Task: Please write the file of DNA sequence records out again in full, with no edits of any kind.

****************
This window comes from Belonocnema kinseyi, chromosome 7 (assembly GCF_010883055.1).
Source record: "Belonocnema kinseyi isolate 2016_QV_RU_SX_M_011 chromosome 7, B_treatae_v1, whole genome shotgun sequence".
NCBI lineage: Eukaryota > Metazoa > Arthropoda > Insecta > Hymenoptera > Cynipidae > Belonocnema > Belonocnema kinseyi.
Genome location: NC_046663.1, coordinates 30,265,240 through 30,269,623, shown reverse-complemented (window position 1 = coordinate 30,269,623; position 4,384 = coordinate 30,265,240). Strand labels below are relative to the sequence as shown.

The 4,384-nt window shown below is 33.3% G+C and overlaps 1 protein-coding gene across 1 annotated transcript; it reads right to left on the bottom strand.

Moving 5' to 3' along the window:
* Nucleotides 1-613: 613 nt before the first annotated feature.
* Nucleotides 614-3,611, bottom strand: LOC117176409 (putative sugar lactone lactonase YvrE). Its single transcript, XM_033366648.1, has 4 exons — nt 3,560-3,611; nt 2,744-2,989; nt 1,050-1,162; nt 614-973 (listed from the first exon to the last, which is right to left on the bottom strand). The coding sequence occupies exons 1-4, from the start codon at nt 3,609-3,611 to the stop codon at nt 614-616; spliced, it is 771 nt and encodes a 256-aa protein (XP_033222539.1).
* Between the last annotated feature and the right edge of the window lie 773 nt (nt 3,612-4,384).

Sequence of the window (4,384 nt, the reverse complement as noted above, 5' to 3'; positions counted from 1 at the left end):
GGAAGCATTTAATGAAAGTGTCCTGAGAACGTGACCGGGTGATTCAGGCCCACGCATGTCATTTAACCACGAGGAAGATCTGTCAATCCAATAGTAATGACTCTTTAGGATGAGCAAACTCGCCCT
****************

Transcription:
This window comes from Belonocnema kinseyi, chromosome 7 (assembly GCF_010883055.1).
Source record: "Belonocnema kinseyi isolate 2016_QV_RU_SX_M_011 chromosome 7, B_treatae_v1, whole genome shotgun sequence".
NCBI lineage: Eukaryota > Metazoa > Arthropoda > Insecta > Hymenoptera > Cynipidae > Belonocnema > Belonocnema kinseyi.
Genome location: NC_046663.1, coordinates 30,265,240 through 30,269,623, shown reverse-complemented (window position 1 = coordinate 30,269,623; position 4,384 = coordinate 30,265,240). Strand labels below are relative to the sequence as shown.

The 4,384-nt window shown below is 33.3% G+C and overlaps 1 protein-coding gene across 1 annotated transcript; it reads right to left on the bottom strand.

Moving 5' to 3' along the window:
* Nucleotides 1-613: 613 nt before the first annotated feature.
* Nucleotides 614-3,611, bottom strand: LOC117176409 (putative sugar lactone lactonase YvrE). Its single transcript, XM_033366648.1, has 4 exons — nt 3,560-3,611; nt 2,744-2,989; nt 1,050-1,162; nt 614-973 (listed from the first exon to the last, which is right to left on the bottom strand). The coding sequence occupies exons 1-4, from the start codon at nt 3,609-3,611 to the stop codon at nt 614-616; spliced, it is 771 nt and encodes a 256-aa protein (XP_033222539.1).
* Between the last annotated feature and the right edge of the window lie 773 nt (nt 3,612-4,384).

Sequence of the window (4,384 nt, the reverse complement as noted above, 5' to 3'; positions counted from 1 at the left end):
GGAAGCATTTAATGAAAGTGTCCTGAGAACGTGACCGGGTGATTCAGGCCCACGCATGTCATTTAACCACGAGGAAGATCTGTCAATCCAATAGTAATGACTCTTTAGGATGAGCAAACTCGCCCT